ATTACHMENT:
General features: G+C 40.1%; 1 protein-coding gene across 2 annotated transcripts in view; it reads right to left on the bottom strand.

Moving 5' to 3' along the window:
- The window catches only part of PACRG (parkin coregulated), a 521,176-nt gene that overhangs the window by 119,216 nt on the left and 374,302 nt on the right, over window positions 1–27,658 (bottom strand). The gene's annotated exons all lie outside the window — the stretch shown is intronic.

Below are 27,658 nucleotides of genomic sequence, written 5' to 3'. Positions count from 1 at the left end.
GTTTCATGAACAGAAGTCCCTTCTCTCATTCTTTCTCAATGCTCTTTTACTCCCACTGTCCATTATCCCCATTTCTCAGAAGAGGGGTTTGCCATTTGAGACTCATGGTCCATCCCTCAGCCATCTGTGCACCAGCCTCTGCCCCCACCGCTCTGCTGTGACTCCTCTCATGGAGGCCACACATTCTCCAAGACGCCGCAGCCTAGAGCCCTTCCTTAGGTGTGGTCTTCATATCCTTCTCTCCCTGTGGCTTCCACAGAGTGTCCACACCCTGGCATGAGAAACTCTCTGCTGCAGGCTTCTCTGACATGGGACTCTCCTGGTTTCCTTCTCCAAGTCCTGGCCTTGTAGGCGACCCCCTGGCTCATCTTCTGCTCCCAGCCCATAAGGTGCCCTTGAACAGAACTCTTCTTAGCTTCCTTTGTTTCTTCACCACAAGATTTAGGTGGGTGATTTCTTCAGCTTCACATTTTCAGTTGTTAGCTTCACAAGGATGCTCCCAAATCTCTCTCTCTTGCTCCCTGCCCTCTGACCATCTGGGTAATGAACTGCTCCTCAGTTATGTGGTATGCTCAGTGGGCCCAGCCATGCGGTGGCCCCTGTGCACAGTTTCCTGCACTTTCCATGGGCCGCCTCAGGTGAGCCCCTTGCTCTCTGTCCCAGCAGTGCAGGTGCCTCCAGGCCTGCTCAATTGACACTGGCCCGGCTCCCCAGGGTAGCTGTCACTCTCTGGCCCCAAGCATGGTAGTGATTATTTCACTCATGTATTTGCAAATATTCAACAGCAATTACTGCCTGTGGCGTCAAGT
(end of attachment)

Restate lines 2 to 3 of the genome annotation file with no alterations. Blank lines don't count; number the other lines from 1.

Moving 5' to 3' along the window:
- The window catches only part of PACRG (parkin coregulated), a 521,176-nt gene that overhangs the window by 119,216 nt on the left and 374,302 nt on the right, over window positions 1–27,658 (bottom strand). The gene's annotated exons all lie outside the window — the stretch shown is intronic.